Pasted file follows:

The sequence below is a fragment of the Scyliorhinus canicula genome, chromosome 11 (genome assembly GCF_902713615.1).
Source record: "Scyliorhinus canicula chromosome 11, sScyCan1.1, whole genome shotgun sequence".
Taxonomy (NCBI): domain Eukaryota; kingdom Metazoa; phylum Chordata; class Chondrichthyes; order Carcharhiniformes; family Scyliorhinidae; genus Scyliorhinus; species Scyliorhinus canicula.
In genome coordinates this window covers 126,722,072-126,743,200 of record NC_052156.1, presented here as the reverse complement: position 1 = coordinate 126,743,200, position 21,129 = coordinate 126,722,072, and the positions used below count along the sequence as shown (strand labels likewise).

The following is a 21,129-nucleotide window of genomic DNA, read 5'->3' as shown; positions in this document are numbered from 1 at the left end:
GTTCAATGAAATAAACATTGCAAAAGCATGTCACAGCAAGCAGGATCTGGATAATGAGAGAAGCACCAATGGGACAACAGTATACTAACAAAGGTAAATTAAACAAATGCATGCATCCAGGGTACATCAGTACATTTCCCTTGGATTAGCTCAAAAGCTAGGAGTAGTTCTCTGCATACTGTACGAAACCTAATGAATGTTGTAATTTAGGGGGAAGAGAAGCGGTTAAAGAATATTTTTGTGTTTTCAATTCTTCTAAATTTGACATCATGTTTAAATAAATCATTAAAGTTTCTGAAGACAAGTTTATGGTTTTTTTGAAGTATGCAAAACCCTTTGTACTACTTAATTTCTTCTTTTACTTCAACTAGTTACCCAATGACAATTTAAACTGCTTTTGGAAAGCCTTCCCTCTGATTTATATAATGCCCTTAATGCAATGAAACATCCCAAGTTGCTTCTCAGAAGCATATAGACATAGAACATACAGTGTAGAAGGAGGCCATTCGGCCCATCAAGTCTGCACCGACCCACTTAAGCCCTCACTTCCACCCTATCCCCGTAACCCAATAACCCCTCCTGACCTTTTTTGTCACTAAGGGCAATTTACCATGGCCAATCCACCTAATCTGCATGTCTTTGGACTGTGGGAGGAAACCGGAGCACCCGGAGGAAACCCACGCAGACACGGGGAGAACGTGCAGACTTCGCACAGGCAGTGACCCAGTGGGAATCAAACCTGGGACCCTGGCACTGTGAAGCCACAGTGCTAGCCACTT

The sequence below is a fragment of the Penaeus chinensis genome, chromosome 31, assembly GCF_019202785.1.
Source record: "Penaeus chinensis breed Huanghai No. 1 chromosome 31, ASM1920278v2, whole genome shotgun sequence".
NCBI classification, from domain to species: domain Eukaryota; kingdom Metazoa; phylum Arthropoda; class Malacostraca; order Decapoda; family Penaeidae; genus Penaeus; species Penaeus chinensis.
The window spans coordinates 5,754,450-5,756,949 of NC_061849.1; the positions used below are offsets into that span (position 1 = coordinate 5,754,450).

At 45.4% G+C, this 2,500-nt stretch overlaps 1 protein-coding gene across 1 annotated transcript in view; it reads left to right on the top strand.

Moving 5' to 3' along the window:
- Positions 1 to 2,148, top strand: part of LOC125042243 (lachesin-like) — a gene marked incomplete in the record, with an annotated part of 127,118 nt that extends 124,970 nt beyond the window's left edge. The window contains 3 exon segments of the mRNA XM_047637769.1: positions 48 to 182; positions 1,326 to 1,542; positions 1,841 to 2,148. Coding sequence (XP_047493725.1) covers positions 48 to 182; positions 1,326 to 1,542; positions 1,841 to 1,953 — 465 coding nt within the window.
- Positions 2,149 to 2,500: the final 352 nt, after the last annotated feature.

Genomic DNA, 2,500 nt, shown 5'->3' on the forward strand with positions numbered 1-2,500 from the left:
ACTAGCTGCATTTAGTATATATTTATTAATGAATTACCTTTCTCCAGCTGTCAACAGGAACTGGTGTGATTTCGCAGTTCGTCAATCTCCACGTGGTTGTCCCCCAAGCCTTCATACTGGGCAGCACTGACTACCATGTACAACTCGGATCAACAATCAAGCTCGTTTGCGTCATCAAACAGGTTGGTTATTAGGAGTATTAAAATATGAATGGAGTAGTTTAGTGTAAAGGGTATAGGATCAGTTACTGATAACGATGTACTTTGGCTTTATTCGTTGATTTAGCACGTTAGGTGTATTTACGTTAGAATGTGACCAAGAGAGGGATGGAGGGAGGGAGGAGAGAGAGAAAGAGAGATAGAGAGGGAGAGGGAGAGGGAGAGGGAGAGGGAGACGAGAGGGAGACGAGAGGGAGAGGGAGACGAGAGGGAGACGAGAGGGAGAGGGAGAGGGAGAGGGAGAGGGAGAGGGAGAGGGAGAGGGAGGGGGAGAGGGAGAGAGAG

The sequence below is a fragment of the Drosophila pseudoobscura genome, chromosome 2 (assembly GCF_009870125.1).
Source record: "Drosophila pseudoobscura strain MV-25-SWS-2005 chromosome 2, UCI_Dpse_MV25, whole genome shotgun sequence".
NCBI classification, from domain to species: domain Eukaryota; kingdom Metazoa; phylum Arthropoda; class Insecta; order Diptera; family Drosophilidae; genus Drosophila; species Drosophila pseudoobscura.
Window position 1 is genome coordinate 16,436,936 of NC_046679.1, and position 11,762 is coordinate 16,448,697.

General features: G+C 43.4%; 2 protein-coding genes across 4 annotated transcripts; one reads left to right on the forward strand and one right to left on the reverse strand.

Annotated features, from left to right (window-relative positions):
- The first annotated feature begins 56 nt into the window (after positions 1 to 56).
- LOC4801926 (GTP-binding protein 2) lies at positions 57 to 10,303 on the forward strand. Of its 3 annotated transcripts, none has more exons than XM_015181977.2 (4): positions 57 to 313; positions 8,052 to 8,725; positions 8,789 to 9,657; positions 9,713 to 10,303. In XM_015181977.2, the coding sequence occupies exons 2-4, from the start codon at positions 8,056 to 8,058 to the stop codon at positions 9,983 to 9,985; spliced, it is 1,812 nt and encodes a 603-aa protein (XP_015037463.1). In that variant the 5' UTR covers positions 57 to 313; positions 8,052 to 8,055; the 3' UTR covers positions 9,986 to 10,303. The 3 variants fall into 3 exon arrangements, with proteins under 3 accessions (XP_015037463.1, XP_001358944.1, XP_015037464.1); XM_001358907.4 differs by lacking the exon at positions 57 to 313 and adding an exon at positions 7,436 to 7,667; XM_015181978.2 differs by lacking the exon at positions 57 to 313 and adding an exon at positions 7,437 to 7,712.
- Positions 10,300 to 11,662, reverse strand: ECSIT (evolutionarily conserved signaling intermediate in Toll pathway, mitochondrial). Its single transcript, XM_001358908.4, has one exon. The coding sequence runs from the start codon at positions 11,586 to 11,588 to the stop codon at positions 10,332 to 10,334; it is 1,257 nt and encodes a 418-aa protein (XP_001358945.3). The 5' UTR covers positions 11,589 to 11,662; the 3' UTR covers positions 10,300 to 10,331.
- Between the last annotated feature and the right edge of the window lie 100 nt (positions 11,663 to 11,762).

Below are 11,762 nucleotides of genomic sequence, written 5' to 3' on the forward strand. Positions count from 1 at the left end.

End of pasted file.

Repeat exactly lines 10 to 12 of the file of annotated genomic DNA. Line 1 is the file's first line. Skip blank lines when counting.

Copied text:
The window spans coordinates 5,754,450-5,756,949 of NC_061849.1; the positions used below are offsets into that span (position 1 = coordinate 5,754,450).

At 45.4% G+C, this 2,500-nt stretch overlaps 1 protein-coding gene across 1 annotated transcript in view; it reads left to right on the top strand.

Moving 5' to 3' along the window: